The Met delivers a knock-out publication commemorating its 2011 exhibit
I own a lot of “coffee table” books — you know the kind that sit there looking pretty, but rarely get opened or fully appreciated? I’m here to tell you that such will not be the case if you score yourself a copy of Alexander McQueen: Savage Beauty. Obviously the exhibit itself had to be incredible in person to produce such phenomenal photographs. But paired with quotes from the genius himself, a sort of narration from the grave occurs that gives every photo that much more poignancy. McQueen was such an artisan really, extremely skilled yet very emotionally connected to his craft. The depth in his thinking and work clearly comes through the pages of this book. Big thumbs up.
“Working in the atelier [at Givenchy] was fundamental to my career…Because I was a tailor. I didn’t really understand softness, or lightness. I learned lightness at Givenchy. I was a tailor at Savile Row. At Givenchy I learned to soften. For me, it was an education. As a designer I could have left it behind. But working at Givenchy helped me learn my craft.”
“There’s blood beneath every layer of skin.”
I’m an avid follower of the news, and sometimes you just can’t take any more war, any more disasters, and you want to remind yourself there’s beauty in the world. [With this collection] I wanted to show a more poetic side to my work. It was all about…a feeling of sadness, but in a cinematic kind of way. I find beauty in melancholy.”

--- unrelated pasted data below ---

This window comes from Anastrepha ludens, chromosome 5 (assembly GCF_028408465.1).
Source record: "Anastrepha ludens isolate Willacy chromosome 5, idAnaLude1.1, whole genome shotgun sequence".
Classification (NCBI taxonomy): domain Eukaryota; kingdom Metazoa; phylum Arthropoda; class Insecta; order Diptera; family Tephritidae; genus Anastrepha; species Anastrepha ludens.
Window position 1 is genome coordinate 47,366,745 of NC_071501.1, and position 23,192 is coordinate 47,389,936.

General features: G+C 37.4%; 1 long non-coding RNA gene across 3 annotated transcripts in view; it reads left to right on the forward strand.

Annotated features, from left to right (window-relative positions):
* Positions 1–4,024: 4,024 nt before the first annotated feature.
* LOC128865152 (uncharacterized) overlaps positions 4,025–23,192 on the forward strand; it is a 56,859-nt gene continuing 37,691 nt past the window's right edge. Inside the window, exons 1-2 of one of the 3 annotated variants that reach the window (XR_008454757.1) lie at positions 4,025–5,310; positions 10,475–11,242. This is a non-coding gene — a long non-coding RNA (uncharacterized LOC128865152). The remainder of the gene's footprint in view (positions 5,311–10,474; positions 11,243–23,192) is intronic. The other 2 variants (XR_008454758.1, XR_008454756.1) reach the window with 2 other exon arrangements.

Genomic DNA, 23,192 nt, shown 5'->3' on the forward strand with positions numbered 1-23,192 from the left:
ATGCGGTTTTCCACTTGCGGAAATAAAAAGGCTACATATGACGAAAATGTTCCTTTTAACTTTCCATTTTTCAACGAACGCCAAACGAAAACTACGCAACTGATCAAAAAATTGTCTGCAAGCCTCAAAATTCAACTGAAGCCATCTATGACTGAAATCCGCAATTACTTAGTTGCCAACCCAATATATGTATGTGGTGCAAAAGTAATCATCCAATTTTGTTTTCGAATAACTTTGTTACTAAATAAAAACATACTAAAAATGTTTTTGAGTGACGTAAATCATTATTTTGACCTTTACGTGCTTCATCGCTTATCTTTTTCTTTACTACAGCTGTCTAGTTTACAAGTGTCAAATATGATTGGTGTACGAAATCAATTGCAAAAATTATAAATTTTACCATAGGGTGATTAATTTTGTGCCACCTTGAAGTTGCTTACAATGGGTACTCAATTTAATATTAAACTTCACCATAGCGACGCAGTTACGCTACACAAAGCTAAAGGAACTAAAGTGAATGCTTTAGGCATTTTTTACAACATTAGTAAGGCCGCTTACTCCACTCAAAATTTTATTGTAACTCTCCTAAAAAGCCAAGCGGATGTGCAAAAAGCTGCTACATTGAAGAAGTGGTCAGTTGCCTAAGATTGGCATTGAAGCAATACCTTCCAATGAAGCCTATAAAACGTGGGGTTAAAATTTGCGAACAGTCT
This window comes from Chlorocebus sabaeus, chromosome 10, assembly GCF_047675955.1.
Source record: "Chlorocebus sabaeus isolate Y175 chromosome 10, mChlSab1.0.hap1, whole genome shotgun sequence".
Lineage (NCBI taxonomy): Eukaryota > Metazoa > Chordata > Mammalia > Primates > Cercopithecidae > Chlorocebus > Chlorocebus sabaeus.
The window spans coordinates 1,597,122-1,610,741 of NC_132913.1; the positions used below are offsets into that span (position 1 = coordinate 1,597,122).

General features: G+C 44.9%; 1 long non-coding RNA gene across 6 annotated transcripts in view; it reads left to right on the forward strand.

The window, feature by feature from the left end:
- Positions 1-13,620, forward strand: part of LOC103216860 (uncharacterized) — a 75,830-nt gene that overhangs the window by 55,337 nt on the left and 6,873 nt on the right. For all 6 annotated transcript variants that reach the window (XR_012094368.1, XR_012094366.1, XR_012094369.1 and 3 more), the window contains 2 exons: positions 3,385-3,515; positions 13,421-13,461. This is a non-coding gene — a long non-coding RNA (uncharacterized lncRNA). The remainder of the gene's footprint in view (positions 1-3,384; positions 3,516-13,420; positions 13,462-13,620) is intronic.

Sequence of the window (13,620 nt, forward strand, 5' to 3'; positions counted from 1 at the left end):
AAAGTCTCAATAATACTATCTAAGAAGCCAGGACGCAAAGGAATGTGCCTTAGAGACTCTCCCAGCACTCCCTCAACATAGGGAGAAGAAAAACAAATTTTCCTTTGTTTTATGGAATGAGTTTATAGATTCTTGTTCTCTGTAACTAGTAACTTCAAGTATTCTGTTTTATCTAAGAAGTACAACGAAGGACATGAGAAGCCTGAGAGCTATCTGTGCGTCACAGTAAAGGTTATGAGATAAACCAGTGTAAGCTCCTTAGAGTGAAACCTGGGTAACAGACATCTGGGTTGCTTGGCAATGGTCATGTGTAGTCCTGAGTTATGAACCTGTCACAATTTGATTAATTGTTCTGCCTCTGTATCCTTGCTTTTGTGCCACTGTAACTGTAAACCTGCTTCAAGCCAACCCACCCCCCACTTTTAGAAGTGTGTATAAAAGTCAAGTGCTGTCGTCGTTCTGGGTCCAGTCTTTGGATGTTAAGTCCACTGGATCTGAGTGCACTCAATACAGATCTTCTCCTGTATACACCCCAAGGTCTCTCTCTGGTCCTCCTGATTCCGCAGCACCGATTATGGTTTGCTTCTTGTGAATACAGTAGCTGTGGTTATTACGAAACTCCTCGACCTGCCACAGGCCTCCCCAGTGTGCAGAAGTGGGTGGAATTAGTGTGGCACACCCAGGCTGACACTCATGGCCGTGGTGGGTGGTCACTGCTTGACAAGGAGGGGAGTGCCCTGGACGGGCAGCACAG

“The whole show feeling was about the Thomson’s gazelle. It’s poor little critter — the markings are lovely, it’s got these dark eyes, the white and black with the tan markings on the side, the horns — but it is the food chain of Africa. As soon as it’s born it’s dead, I mean you’re lucky if it lasts a few months, and that’s how I see human life, in the same way. You know, we can all be discarded quite easily…You’re there, you’re gone, it’s a jungle out there!”
“My friend George and I were walking on the beach in Norfolk and there were thousands of [razor-clam] shells. They were so beautiful, I thought I had to do something with them. So, we decided to make [a dress] out of the them…The shells had outlived their usefulness on the beach, so we put them to another use on a dress. Then Erin [O’Connor] came out and trashed the dress, so their usefulness was over once again. Kind of like fashion, really.”
“It is important to look at death because it is a part of life. It is a sad thing, melancholic but romantic at the same time. It is the end of a cycle — everything has to end. The cycle of life is positive because it gives room for new things.”
A fantastic tribute to a true artist.
I just realized this isn’t the happiest note to start off the week! My apologies, I have a very lighthearted post for tomorrow I promise. ;o)